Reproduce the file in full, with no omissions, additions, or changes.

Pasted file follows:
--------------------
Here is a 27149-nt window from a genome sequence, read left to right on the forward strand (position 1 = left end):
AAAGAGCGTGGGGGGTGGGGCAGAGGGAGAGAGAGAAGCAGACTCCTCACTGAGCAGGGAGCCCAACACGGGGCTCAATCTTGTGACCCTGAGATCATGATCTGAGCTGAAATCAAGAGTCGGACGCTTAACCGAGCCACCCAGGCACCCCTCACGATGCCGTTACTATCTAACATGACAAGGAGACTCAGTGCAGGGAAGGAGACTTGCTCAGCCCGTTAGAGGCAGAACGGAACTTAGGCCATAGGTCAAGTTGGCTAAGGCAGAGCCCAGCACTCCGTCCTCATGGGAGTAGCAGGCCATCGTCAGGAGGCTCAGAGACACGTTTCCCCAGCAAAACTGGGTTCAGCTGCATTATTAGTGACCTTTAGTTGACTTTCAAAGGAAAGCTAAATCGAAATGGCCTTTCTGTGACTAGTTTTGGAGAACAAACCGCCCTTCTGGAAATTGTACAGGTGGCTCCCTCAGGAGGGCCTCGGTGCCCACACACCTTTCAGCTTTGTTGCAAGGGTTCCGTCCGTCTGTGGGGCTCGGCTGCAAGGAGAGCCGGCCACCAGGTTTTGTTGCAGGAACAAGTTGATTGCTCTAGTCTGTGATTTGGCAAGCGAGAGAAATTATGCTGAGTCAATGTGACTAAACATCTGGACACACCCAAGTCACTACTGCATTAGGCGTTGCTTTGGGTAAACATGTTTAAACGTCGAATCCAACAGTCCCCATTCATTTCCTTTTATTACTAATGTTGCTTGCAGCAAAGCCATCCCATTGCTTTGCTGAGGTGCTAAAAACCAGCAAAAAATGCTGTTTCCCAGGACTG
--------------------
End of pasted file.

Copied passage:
Here is a 27149-nt window from a genome sequence, read left to right on the forward strand (position 1 = left end):
AAAGAGCGTGGGGGGTGGGGCAGAGGGAGAGAGAGAAGCAGACTCCTCACTGAGCAGGGAGCCCAACACGGGGCTCAATCTTGTGACCCTGAGATCATGATCTGAGCTGAAATCAAGAGTCGGACGCTTAACCGAGCCACCCAGGCACCCCTCACGATGCCGTTACTATCTAACATGACAAGGAGACTCAGTGCAGGGAAGGAGACTTGCTCAGCCCGTTAGAGGCAGAACGGAACTTAGGCCATAGGTCAAGTTGGCTAAGGCAGAGCCCAGCACTCCGTCCTCATGGGAGTAGCAGGCCATCGTCAGGAGGCTCAGAGACACGTTTCCCCAGCAAAACTGGGTTCAGCTGCATTATTAGTGACCTTTAGTTGACTTTCAAAGGAAAGCTAAATCGAAATGGCCTTTCTGTGACTAGTTTTGGAGAACAAACCGCCCTTCTGGAAATTGTACAGGTGGCTCCCTCAGGAGGGCCTCGGTGCCCACACACCTTTCAGCTTTGTTGCAAGGGTTCCGTCCGTCTGTGGGGCTCGGCTGCAAGGAGAGCCGGCCACCAGGTTTTGTTGCAGGAACAAGTTGATTGCTCTAGTCTGTGATTTGGCAAGCGAGAGAAATTATGCTGAGTCAATGTGACTAAACATCTGGACACACCCAAGTCACTACTGCATTAGGCGTTGCTTTGGGTAAACATGTTTAAACGTCGAATCCAACAGTCCCCATTCATTTCCTTTTATTACTAATGTTGCTTGCAGCAAAGCCATCCCATTGCTTTGCTGAGGTGCTAAAAACCAGCAAAAAATGCTGTTTCCCAGGACTG